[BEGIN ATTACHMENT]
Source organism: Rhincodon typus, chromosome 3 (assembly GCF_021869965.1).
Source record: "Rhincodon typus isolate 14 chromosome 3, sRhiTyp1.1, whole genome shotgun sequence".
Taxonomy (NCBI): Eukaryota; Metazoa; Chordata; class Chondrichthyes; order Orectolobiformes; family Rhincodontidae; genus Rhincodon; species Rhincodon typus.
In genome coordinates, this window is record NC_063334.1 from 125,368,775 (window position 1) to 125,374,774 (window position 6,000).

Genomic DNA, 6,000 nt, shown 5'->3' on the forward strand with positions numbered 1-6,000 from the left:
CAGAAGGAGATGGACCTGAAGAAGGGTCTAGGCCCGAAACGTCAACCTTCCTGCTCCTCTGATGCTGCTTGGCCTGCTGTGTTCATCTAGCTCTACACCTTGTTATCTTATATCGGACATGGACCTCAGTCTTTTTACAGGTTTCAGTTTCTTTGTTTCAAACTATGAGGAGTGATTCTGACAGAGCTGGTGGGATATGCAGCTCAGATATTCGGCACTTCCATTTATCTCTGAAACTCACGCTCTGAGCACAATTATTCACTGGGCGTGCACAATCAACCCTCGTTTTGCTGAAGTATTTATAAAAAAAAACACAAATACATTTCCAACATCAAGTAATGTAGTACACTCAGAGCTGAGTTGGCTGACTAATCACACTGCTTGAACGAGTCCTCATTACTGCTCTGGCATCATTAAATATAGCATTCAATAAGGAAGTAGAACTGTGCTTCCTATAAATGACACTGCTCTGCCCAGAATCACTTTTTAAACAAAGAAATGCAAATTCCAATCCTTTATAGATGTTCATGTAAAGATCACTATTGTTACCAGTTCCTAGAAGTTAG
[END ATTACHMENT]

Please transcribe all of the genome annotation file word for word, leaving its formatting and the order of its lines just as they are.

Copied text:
Source organism: Rhincodon typus, chromosome 3 (assembly GCF_021869965.1).
Source record: "Rhincodon typus isolate 14 chromosome 3, sRhiTyp1.1, whole genome shotgun sequence".
Taxonomy (NCBI): Eukaryota; Metazoa; Chordata; class Chondrichthyes; order Orectolobiformes; family Rhincodontidae; genus Rhincodon; species Rhincodon typus.
In genome coordinates, this window is record NC_063334.1 from 125,368,775 (window position 1) to 125,374,774 (window position 6,000).

Genomic DNA, 6,000 nt, shown 5'->3' on the forward strand with positions numbered 1-6,000 from the left:
CAGAAGGAGATGGACCTGAAGAAGGGTCTAGGCCCGAAACGTCAACCTTCCTGCTCCTCTGATGCTGCTTGGCCTGCTGTGTTCATCTAGCTCTACACCTTGTTATCTTATATCGGACATGGACCTCAGTCTTTTTACAGGTTTCAGTTTCTTTGTTTCAAACTATGAGGAGTGATTCTGACAGAGCTGGTGGGATATGCAGCTCAGATATTCGGCACTTCCATTTATCTCTGAAACTCACGCTCTGAGCACAATTATTCACTGGGCGTGCACAATCAACCCTCGTTTTGCTGAAGTATTTATAAAAAAAAACACAAATACATTTCCAACATCAAGTAATGTAGTACACTCAGAGCTGAGTTGGCTGACTAATCACACTGCTTGAACGAGTCCTCATTACTGCTCTGGCATCATTAAATATAGCATTCAATAAGGAAGTAGAACTGTGCTTCCTATAAATGACACTGCTCTGCCCAGAATCACTTTTTAAACAAAGAAATGCAAATTCCAATCCTTTATAGATGTTCATGTAAAGATCACTATTGTTACCAGTTCCTAGAAGTTAG